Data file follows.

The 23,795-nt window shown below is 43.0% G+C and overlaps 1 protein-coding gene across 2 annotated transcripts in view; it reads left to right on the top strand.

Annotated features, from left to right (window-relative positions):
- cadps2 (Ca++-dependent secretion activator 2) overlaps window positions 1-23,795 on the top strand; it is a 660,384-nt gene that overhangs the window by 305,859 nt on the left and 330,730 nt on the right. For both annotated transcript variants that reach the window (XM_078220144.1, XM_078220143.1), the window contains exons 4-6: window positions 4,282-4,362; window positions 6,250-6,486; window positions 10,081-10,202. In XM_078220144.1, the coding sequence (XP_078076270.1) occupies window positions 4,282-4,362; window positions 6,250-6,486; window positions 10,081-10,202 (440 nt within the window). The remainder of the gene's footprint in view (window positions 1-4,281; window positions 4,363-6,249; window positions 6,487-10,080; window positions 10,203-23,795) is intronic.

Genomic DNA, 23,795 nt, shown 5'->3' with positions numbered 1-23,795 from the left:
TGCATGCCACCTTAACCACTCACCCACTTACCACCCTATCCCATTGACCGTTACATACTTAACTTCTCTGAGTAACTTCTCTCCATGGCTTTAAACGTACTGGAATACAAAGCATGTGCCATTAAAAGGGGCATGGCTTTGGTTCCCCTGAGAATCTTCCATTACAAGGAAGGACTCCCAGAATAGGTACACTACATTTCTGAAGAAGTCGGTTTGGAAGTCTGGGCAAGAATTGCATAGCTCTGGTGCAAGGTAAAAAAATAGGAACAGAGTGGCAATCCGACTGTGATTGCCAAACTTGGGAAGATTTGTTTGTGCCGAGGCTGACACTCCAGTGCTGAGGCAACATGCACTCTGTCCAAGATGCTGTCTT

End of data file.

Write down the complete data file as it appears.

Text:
The 23,795-nt window shown below is 43.0% G+C and overlaps 1 protein-coding gene across 2 annotated transcripts in view; it reads left to right on the top strand.

Annotated features, from left to right (window-relative positions):
- cadps2 (Ca++-dependent secretion activator 2) overlaps window positions 1-23,795 on the top strand; it is a 660,384-nt gene that overhangs the window by 305,859 nt on the left and 330,730 nt on the right. For both annotated transcript variants that reach the window (XM_078220144.1, XM_078220143.1), the window contains exons 4-6: window positions 4,282-4,362; window positions 6,250-6,486; window positions 10,081-10,202. In XM_078220144.1, the coding sequence (XP_078076270.1) occupies window positions 4,282-4,362; window positions 6,250-6,486; window positions 10,081-10,202 (440 nt within the window). The remainder of the gene's footprint in view (window positions 1-4,281; window positions 4,363-6,249; window positions 6,487-10,080; window positions 10,203-23,795) is intronic.

Genomic DNA, 23,795 nt, shown 5'->3' with positions numbered 1-23,795 from the left:
TGCATGCCACCTTAACCACTCACCCACTTACCACCCTATCCCATTGACCGTTACATACTTAACTTCTCTGAGTAACTTCTCTCCATGGCTTTAAACGTACTGGAATACAAAGCATGTGCCATTAAAAGGGGCATGGCTTTGGTTCCCCTGAGAATCTTCCATTACAAGGAAGGACTCCCAGAATAGGTACACTACATTTCTGAAGAAGTCGGTTTGGAAGTCTGGGCAAGAATTGCATAGCTCTGGTGCAAGGTAAAAAAATAGGAACAGAGTGGCAATCCGACTGTGATTGCCAAACTTGGGAAGATTTGTTTGTGCCGAGGCTGACACTCCAGTGCTGAGGCAACATGCACTCTGTCCAAGATGCTGTCTT